Machines don’t always cooperate. Having a garage door stick in its place can prevent you from driving out of your garage or present huge security problems. If you’re home alone when this happens, you may need to fix it quickly and by yourself. If you’re not the type of person that normally tinkers with hardware, check out our list of easy checks that may fix your garage door!
- Power and Batteries
Before tinkering with the tools in the garage, check your power source first.
Make sure the operator is plugged in properly and that the socket has electricity. You may want to try unplugging the operator and plugging it back again.
Also check the batteries of your remote control and wireless keypad. A simple change of batteries may be the only thing you need.
- Reset Your Remote Control
Another reason for the malfunction may simply be that the remote control is not working. Sometimes when you change batteries or reprogram the operator, you may need to reset the remote control again.
Resetting the remote control is not as difficult as it may sound; read your user manual and follow its short step by step guide.
- Garage Door Sensors
If the remote control is not the problem, check the garage’s sensors located at the bottom of the door.
Make sure the sensors on both sides are level with each other. Tighten the screw of the sensors or use a cable tie to permanently fix them on the door frame. Easily missable items like garbage bags, a mop, or your leg may interrupt the laser signal and cause a malfunction. So, before doing anything else, check the area near your garage door. Make sure to clean the lens of the sensors as well, since dust and snow may cause problems.
The operator is the machine that moves the door of the garage. The machine may stop working due to motherboard malfunctions, busted wires, defective buttons, or overheating.
If the operator is frequently used and you suspect overheating, allow it to cool down for 30 minutes before using it again.
Tip: if the door only opens 6-8 inches, it’s probably an RPM sensor problem. If the operator lights blink 6 times, it may indicate circuit failure. Fixing these problems may be a little complicated but you’ll certainly impress your significant other or the mechanic if you can pinpoint which part of the operator is faulty.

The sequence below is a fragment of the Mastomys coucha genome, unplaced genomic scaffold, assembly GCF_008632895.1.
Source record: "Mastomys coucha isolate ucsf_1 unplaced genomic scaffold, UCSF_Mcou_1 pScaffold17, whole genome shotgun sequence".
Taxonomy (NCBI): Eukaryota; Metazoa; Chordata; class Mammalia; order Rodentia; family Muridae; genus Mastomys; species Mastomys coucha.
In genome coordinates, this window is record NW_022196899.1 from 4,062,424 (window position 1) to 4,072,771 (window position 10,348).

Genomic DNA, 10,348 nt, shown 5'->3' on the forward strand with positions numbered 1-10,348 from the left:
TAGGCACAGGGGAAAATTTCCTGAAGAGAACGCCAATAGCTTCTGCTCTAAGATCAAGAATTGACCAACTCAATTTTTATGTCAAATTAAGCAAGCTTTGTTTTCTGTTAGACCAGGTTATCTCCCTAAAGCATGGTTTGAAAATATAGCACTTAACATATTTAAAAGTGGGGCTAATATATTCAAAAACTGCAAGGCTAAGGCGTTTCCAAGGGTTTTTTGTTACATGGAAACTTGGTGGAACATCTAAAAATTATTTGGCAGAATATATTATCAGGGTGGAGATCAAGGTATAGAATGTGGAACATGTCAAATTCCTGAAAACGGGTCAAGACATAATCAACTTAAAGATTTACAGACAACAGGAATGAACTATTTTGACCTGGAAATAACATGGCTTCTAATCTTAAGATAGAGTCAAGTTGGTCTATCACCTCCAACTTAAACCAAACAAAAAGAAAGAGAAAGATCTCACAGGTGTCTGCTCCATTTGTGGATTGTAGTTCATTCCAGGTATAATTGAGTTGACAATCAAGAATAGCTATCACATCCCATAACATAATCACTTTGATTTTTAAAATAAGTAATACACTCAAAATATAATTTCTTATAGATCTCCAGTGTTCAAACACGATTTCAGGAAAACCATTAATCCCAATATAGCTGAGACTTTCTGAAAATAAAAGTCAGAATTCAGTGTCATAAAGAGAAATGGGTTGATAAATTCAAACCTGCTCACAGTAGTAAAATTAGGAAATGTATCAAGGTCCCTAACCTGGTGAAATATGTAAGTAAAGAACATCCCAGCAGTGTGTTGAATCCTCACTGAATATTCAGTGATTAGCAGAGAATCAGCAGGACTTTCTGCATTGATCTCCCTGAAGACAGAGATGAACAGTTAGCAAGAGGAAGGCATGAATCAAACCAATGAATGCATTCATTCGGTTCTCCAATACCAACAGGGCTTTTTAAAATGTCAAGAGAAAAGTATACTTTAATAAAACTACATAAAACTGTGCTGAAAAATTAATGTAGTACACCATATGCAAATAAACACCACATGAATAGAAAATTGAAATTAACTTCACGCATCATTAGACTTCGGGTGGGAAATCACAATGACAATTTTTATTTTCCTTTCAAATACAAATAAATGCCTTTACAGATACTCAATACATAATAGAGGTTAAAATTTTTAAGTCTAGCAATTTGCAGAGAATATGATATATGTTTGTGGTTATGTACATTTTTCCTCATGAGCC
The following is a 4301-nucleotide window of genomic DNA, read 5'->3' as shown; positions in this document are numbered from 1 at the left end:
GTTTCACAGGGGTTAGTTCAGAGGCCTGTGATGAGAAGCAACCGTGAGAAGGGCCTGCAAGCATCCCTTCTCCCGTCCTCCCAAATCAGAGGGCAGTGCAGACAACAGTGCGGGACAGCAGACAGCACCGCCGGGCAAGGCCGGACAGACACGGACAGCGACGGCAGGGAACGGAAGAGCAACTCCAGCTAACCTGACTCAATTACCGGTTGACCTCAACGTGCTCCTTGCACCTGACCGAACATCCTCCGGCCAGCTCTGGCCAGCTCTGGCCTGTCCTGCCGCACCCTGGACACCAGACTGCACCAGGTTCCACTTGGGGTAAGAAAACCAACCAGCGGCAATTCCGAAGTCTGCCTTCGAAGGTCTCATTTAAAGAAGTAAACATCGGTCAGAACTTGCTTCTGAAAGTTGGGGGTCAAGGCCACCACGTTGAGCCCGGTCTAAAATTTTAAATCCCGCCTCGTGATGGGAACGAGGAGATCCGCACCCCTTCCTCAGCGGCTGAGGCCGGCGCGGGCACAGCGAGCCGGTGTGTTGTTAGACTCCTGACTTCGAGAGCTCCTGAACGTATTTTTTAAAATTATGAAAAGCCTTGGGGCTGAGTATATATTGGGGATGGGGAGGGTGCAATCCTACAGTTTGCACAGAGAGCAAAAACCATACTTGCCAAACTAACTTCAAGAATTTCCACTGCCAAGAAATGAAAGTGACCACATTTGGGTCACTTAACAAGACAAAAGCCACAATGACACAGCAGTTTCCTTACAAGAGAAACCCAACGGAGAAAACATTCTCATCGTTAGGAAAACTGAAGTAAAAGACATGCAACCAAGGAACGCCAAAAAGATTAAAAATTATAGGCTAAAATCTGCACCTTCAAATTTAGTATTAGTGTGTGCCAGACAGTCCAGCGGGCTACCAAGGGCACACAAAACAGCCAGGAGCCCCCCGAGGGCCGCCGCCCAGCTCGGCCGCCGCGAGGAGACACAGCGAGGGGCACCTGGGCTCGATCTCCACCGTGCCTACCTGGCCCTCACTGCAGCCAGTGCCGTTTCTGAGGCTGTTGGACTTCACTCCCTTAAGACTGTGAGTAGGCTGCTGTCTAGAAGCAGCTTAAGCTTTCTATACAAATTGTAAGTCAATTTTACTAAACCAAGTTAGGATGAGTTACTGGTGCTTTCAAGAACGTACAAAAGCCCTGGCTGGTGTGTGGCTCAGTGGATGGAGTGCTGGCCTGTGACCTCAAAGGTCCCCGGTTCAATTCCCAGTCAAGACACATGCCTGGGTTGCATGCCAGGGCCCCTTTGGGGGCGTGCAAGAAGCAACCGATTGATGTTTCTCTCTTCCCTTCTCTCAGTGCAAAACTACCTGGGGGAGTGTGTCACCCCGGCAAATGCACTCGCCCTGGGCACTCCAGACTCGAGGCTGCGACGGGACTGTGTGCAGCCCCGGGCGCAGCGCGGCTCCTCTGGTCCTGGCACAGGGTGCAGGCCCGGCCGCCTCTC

- Repair Your Devices
Programming may be an intimidating word for some people but, setting up the operator and synchronizing it with your remote, wall button, keypad, and even your car’s HomeLink system is usually easier than you would expect. Read your owner’s manual for a step by step guide, watch video tutorials, or search the internet for easy-to-read troubleshooting instructions.
- Locked Wall Button
Another often overlooked part in the whole system is the wall button. Sometimes you check every little thing but nothing seems to work until you realize that the wall button is actually set to lock feature. If you don’t see an easy way to unlock the door right there on the keypad, consult your owner’s manual!
- Door Track and Inner Trolley
Sometimes garage doors get stuck because the door track or inner trolley is loose, bent, or broken. You may be able to tighten the railings and other parts by yourself. Just make sure to read the manual and turn the whole system off before touching anything. If you need a new track or trolley, call for a professional to install it properly.
- Grease the Door
If your garage door is stuck because it needs lubrication, then get your hands dirty! Grease the parts of the garage door that move, like hinges and bearings. Choose a dry lubricant so it will not attract dirt that may cause problems in the future.
Now that you know some of these tips and tricks, you can solve some of the most common garage door problems out there!
**Written by Kristy Jones of A Click Away Remotes – Garage Door Opener Store in California, USA.